Best practices: Software Development

The software development cycle is all about making sure changes to your system(s) are high quality, appropriate, and protect the system integrity and security.

The development lifecycle covered in this post assumes the priorities in the backlog have already been set. See our post on the Product Backlog. There are other change types beyond software coding changes, like the infrastructure configuration changes for example. The core principles for all changes are the same, although they will take different forms accordingly. This post focusing on software development that tends to have the most comprehensive process steps and requirements.

In the earlier stages of your business, there’s less need for formality in your software development. The team size is smaller, generally more senior and experienced developers, and the use of your system is lesser in terms of the data stored on it and the dependence of others using it. Accordingly the risk; both likelihood and impact of bugs, vulnerabilities, and inappropriate changes, is lower. But as the team size expands, you add more junior developers, and your system is used by more customers and particularly enterprise business users, the likelihood and impact of those risks quickly increases. It becomes expected, important, and perhaps even a necessity to survival, to have a clearly defined software development process.

Let’s look at the core process elements. These are roughly in order of the stage that you would implement them as your business grows.

Segregated change environments

You should always start with at least three environments for your software development processes; development, test and production. They each do what their title suggests. It’s important to ensure the test environment closely reflects production so that testing is close to what you expect when it goes live into production. These environments provide the structure for promoting your code changes into the live environment as they pass the relevant checks along the way.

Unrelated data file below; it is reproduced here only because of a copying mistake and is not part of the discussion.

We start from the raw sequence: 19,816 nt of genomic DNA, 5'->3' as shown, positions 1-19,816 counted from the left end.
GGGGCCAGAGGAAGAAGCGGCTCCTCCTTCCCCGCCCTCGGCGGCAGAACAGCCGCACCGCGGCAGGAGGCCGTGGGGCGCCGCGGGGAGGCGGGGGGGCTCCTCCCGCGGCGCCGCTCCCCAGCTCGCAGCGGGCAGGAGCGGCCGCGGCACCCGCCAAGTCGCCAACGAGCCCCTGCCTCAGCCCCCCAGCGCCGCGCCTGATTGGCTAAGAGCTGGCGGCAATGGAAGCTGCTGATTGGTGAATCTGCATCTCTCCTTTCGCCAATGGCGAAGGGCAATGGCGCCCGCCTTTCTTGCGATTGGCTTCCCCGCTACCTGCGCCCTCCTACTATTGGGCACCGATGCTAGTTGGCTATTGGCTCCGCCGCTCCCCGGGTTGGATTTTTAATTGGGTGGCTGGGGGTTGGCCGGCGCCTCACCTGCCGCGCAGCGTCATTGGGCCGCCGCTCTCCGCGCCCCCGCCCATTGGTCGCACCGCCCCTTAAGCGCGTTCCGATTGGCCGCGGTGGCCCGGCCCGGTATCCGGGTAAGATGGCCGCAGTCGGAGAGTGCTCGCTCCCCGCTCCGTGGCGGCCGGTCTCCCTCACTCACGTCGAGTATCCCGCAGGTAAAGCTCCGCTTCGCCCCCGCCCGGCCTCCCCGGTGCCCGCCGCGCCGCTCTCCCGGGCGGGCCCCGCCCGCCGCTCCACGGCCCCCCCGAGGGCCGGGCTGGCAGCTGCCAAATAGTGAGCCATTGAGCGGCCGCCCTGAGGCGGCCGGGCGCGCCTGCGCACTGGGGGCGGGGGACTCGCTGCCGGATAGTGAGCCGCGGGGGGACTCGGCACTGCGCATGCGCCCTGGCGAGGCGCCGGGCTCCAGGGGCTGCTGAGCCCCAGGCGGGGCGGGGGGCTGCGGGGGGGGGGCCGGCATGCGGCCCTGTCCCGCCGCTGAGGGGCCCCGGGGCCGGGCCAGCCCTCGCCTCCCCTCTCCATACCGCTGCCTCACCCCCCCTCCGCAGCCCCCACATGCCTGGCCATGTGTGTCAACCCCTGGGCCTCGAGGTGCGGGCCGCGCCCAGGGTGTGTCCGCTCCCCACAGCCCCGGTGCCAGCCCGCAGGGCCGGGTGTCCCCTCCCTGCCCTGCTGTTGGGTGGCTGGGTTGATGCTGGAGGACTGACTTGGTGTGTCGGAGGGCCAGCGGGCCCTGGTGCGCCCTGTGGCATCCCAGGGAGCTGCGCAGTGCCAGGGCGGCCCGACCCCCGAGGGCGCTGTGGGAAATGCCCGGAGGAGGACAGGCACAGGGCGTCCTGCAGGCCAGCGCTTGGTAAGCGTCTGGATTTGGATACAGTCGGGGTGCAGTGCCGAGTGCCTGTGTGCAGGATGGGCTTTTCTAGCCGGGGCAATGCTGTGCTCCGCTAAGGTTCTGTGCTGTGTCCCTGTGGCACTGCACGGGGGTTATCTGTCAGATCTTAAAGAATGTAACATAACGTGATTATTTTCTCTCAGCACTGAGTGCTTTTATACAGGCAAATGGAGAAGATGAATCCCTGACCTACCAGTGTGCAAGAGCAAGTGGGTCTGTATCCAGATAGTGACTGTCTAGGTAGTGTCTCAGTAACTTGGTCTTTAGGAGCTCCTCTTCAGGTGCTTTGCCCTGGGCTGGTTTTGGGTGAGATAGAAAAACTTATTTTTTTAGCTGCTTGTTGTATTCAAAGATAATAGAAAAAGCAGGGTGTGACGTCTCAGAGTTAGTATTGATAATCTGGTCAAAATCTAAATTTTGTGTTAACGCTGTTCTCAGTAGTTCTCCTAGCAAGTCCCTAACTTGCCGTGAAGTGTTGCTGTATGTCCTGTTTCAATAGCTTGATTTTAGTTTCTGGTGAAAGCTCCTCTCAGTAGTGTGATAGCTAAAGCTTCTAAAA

Version control: source code repository

The source code repository provides the central place for developing software, tracking versions, dev team collaboration and reviews, and being able to roll back to past software versions if unexpected production issues occur. Modern software like Github, Bitbucket and Gitlab provide the code branching functionality and workflows to support some of the following process elements.

Testing of changes

As soon as you have live users of the system, it’s expected you will test changes before they go live. That’s to ensure they function as intended and don’t create unexpected issues with other system functions. This is a broad category that itself should evolve as your development function does. It includes peer code reviews, system or unit testing, regression testing, smoke testing, user acceptance testing.

Change ticketing system

The primary purpose of a change ticketing system, like JIRA, is to track change requests and potential software changes. This comes before the software development cycle and is covered further in our Product Backlog post. But it's important to note in this context as the ticketing system supports various other process elements that follow. This ticketing is often used to flesh out the definition of user stories, functionality design, acceptance criteria, impact analysis, as well as to manage responsibilities and workflows for approvals and testing.

Segregation of duties

Modern approaches to software development are sometimes designed without segregation of duties in the team roles (eg. DevOps practice). This can improve the software development process and drive better coordination between the roles traditionally done by developers and operations teams separately.


Segregation of duties in some form is still expected once you get to the size and stage of supporting enterprise business customers. The way this segregation is applied in a DevOps structure is by requiring at least one independent person involved in each change. Ie. Someone that didn’t develop the code change, to independently check and approve it. That should be systematically enforced to mitigate the risk of a rogue employee and ensuring that the defined change processes are followed.